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Eastern Red Cedar is Public Enemy Number One

Posted Jan. 1, 2003

I have attended several state meetings of different organizations this fall and have heard several talks about Eastern red cedar (Juniperus virginiana). According to Mark Moseley, NRCS state range conservationist, Oklahoma lost about 782 acres per day to cedar encroachment between 1985 and 1995. Yes, Eastern red cedar is native, but was historically controlled by fires. Now land that was once open prairie is covered with cedar and no longer provides grazing for livestock.

Dr. David Engle of the Department of Plant and Soil Sciences at OSU lists some of the negatives associated with cedars as increased pollen and allergy problems, decreased soil moisture, competition for space and sunlight, loss of ecosystem diversity and increased wildfire danger.

There are many methods to control cedar, including burning, chaining, cutting, dozing, mowing, spraying and combinations of these. Cedar, like any weed, is easiest to control when it is small. This winter, while your pastures are dormant, take time to assess if you have small cedars. Small cedars are easier to see in the winter when they are green and the surrounding grass is brown. If there are few enough small cedars, I recommend always carrying an axe or pruning shears and cutting them out. If there are too many cedars to cut, but they are small, you might want to plan a prescribed fire. Fire typically works on cedars smaller than head high. Pesticides also can be effective. Labeled chemicals include Tordon (picloram) and Velpar or Power Pellets (haxazinone). Always read and follow label directions.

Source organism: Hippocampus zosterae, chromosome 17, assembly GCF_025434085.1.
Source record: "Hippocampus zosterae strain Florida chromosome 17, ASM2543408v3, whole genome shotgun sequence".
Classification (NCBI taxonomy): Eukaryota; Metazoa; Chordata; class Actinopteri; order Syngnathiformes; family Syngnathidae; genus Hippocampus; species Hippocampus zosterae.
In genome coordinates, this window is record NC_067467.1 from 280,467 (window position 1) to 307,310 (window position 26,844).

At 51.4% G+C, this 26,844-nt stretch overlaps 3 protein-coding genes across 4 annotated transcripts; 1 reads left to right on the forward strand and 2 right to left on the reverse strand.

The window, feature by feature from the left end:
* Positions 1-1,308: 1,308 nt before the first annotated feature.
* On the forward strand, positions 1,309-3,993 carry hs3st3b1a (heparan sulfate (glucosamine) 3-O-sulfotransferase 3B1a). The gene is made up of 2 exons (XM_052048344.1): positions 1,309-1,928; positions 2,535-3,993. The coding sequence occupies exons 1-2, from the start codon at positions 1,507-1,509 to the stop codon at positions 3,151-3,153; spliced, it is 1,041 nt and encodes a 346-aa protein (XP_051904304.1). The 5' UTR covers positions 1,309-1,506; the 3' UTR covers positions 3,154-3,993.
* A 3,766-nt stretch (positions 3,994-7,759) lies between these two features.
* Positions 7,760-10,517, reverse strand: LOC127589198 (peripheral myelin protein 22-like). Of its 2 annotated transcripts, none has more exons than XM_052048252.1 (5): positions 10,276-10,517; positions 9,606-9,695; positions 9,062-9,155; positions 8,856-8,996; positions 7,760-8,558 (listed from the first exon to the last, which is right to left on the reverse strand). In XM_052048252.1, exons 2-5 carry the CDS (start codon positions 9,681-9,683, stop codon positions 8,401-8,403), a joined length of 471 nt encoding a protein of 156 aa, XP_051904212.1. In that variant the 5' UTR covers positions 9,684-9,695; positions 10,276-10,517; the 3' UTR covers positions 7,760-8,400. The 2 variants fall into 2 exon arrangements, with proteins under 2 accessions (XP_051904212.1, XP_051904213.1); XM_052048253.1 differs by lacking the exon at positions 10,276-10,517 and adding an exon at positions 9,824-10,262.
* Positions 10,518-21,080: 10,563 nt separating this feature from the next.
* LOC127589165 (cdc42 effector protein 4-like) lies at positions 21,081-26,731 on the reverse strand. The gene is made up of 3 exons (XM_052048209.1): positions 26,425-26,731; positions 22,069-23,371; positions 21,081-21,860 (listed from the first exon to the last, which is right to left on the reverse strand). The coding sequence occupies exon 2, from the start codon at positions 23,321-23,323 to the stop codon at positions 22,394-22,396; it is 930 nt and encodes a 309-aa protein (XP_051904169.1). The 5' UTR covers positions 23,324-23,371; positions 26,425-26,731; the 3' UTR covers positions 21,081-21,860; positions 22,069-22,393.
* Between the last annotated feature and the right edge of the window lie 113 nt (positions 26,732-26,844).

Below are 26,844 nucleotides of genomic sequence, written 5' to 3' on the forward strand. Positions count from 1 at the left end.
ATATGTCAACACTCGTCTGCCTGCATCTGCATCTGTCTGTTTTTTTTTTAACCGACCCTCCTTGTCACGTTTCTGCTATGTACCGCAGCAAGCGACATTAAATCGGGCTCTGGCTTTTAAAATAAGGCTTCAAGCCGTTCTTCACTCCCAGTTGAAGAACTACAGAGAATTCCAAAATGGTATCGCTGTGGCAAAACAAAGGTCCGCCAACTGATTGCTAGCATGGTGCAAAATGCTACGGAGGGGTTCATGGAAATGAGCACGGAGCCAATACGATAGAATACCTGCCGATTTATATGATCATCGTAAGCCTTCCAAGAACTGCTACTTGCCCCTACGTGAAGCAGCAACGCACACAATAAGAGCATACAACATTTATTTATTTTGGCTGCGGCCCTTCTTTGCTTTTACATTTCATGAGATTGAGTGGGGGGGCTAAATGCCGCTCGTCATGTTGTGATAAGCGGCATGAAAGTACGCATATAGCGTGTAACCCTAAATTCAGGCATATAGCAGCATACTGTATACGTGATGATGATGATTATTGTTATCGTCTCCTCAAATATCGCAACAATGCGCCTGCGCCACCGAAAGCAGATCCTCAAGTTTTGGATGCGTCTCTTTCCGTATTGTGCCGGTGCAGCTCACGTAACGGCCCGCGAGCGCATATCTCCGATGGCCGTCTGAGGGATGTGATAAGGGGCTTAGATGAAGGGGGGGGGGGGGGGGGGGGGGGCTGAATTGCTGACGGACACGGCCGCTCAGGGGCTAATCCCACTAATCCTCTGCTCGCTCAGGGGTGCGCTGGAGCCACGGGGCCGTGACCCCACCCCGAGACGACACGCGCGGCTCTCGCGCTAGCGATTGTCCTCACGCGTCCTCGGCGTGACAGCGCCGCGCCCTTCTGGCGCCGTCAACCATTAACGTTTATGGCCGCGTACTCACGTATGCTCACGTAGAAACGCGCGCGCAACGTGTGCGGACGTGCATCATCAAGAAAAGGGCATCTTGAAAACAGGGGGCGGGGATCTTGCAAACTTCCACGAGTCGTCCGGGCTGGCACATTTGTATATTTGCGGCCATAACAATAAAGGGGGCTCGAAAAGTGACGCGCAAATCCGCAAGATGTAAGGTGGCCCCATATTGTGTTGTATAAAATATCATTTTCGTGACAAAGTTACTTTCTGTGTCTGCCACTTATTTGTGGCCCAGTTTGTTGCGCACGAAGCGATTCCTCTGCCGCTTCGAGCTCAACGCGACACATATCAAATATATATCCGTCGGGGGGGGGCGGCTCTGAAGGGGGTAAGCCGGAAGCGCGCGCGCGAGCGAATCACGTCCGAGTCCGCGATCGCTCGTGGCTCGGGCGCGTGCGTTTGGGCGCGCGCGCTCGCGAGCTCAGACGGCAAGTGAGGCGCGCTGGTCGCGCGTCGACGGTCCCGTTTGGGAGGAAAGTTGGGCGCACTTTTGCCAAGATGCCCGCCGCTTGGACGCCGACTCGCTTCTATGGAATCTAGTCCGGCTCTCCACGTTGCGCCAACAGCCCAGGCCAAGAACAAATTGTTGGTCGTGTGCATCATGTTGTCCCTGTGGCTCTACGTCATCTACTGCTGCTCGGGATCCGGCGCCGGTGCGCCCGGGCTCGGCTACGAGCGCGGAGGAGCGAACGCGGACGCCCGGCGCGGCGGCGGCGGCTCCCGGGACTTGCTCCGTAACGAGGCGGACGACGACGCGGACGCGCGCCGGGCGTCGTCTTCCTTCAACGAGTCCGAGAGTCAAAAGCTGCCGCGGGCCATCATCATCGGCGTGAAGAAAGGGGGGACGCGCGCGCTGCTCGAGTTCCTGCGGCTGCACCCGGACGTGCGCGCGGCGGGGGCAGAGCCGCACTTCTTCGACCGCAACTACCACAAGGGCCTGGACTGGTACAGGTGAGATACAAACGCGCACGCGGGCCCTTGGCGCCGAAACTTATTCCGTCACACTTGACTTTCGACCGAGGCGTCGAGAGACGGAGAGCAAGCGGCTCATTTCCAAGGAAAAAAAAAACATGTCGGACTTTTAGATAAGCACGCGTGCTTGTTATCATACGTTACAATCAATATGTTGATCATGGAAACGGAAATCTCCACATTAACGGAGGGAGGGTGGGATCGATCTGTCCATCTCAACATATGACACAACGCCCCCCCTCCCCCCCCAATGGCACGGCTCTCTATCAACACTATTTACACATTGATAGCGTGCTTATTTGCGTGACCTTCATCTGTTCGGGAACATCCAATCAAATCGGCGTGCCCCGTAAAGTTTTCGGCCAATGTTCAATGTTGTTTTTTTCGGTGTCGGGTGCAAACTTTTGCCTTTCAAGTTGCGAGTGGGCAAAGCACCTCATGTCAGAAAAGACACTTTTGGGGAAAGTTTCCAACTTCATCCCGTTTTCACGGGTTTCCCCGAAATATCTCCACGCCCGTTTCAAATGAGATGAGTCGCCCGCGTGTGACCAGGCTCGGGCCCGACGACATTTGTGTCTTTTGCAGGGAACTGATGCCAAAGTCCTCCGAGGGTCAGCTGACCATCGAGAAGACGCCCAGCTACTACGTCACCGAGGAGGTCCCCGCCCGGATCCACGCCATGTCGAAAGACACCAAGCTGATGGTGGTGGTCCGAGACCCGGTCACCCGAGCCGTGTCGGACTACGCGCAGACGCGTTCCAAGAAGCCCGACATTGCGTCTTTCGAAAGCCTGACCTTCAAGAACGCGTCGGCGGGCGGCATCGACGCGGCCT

One product I am aware of, but not familiar with, is the Lawson Aerator. They offer tandem and straight-blade models that work like rolling choppers. They are advertised to mulch 6- to 8-inch diameter trees. The Oklahoma Department of Wildlife Conservation has purchased one and is using it for brush sculpting.

If the cedars are a little larger, but still few enough to cut with an axe or chainsaw, you will need to do something with the carcasses. One option is to pile them for burning or leave the brush piles for small game species. My colleague, Eddie Funderburg, would probably encourage you to sink them in a favorite lake for crappie structure. I have seen cedar logs "skinned" with a high-pressure washer leaving a very attractive, decorative post for rustic building projects. For larger logs, you may be able to sell them to a sawmill. Check your yellow pages under "sawmills" for more information.

Don't get caught like the frog in the frying pan unaware of the problem until it is too late. Take the time to control cedars now before your land becomes part of the 782-acre statistic.

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